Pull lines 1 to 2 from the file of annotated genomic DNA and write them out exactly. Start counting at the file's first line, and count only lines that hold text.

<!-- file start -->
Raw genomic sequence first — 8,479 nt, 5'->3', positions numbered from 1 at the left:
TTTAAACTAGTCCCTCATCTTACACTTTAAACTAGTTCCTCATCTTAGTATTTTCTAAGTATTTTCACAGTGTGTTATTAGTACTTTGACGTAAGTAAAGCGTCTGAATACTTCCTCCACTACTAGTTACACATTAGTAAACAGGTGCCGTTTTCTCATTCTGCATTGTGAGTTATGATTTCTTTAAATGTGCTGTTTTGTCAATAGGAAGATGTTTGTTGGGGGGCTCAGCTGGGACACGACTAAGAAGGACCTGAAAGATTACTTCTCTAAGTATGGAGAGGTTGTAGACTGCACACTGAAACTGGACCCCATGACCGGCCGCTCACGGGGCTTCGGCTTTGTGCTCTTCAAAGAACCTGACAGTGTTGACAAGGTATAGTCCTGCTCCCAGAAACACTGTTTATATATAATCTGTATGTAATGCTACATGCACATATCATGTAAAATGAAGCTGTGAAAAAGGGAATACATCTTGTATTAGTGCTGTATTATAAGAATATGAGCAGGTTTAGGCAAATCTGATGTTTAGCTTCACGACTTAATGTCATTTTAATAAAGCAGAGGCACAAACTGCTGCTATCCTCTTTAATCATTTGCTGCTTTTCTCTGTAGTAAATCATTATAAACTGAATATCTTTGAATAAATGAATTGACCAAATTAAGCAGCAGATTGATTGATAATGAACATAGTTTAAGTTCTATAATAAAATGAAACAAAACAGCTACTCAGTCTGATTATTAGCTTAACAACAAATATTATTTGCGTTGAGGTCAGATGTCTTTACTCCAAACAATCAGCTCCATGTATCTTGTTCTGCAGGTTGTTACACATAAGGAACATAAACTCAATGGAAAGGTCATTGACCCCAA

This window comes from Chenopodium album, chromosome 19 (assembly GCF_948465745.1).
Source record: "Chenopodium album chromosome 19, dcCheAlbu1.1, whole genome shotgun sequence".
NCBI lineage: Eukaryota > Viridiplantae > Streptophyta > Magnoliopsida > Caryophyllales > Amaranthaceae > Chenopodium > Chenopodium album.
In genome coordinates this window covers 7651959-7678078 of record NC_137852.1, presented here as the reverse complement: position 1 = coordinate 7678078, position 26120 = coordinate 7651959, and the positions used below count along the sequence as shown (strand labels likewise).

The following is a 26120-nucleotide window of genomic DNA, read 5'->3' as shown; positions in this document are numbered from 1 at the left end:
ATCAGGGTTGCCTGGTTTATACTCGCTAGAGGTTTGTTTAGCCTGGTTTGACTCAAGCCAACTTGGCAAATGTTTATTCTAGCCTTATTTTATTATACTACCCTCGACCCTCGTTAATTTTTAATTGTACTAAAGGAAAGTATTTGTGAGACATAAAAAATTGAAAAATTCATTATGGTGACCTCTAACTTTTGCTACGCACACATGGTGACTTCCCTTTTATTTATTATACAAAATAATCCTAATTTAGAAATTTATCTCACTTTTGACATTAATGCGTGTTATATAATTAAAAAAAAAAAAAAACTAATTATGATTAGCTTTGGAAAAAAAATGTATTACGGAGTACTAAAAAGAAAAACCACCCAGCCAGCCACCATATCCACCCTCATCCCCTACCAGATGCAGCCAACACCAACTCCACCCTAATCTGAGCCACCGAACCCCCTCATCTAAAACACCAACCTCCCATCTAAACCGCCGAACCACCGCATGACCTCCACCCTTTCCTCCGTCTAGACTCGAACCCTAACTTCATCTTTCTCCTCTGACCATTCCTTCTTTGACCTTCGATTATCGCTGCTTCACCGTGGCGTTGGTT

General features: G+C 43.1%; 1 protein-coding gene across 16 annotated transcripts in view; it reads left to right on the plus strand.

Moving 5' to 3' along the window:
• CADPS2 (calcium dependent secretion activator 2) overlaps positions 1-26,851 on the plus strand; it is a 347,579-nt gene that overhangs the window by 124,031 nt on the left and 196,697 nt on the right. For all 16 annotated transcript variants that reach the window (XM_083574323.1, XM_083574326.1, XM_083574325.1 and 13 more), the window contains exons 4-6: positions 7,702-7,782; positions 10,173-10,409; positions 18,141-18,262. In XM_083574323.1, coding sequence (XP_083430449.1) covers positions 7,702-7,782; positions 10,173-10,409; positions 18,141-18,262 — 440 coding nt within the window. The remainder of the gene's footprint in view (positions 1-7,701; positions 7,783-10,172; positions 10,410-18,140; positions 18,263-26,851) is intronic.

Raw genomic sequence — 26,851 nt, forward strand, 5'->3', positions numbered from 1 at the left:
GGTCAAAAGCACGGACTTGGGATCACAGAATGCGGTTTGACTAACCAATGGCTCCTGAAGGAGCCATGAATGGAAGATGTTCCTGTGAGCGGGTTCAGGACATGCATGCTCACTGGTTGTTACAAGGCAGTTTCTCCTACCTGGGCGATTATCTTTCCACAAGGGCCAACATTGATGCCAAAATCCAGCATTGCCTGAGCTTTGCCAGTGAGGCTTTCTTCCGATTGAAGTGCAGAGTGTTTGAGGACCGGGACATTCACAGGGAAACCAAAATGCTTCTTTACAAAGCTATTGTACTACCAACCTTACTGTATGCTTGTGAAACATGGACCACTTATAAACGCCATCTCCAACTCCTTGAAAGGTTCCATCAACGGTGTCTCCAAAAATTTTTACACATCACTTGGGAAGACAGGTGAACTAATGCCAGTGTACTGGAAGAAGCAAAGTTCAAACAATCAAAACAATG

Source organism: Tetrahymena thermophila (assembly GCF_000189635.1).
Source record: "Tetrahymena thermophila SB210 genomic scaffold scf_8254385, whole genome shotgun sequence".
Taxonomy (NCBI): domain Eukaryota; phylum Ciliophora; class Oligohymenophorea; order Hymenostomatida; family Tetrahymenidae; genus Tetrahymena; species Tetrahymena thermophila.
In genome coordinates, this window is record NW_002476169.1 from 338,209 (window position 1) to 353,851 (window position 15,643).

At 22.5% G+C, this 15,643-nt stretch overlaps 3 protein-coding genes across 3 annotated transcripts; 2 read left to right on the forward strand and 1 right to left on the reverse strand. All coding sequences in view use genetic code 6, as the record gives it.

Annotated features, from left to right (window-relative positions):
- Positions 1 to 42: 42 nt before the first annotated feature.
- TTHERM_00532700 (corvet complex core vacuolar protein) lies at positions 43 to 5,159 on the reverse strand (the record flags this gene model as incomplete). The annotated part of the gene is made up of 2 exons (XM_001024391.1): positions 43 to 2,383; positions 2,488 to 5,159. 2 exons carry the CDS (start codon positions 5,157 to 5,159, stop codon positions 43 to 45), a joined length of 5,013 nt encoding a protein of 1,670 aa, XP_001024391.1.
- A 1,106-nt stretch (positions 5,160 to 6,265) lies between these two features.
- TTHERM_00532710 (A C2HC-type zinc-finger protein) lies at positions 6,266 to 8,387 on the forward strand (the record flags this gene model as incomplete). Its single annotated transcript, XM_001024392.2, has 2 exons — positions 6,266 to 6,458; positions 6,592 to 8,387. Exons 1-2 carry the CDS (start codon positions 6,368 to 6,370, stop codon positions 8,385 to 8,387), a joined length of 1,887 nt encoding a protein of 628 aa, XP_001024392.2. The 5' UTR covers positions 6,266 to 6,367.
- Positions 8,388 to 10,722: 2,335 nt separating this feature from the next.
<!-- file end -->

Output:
Raw genomic sequence first — 8,479 nt, 5'->3', positions numbered from 1 at the left:
TTTAAACTAGTCCCTCATCTTACACTTTAAACTAGTTCCTCATCTTAGTATTTTCTAAGTATTTTCACAGTGTGTTATTAGTACTTTGACGTAAGTAAAGCGTCTGAATACTTCCTCCACTACTAGTTACACATTAGTAAACAGGTGCCGTTTTCTCATTCTGCATTGTGAGTTATGATTTCTTTAAATGTGCTGTTTTGTCAATAGGAAGATGTTTGTTGGGGGGCTCAGCTGGGACACGACTAAGAAGGACCTGAAAGATTACTTCTCTAAGTATGGAGAGGTTGTAGACTGCACACTGAAACTGGACCCCATGACCGGCCGCTCACGGGGCTTCGGCTTTGTGCTCTTCAAAGAACCTGACAGTGTTGACAAGGTATAGTCCTGCTCCCAGAAACACTGTTTATATATAATCTGTATGTAATGCTACATGCACATATCATGTAAAATGAAGCTGTGAAAAAGGGAATACATCTTGTATTAGTGCTGTATTATAAGAATATGAGCAGGTTTAGGCAAATCTGATGTTTAGCTTCACGACTTAATGTCATTTTAATAAAGCAGAGGCACAAACTGCTGCTATCCTCTTTAATCATTTGCTGCTTTTCTCTGTAGTAAATCATTATAAACTGAATATCTTTGAATAAATGAATTGACCAAATTAAGCAGCAGATTGATTGATAATGAACATAGTTTAAGTTCTATAATAAAATGAAACAAAACAGCTACTCAGTCTGATTATTAGCTTAACAACAAATATTATTTGCGTTGAGGTCAGATGTCTTTACTCCAAACAATCAGCTCCATGTATCTTGTTCTGCAGGTTGTTACACATAAGGAACATAAACTCAATGGAAAGGTCATTGACCCCAA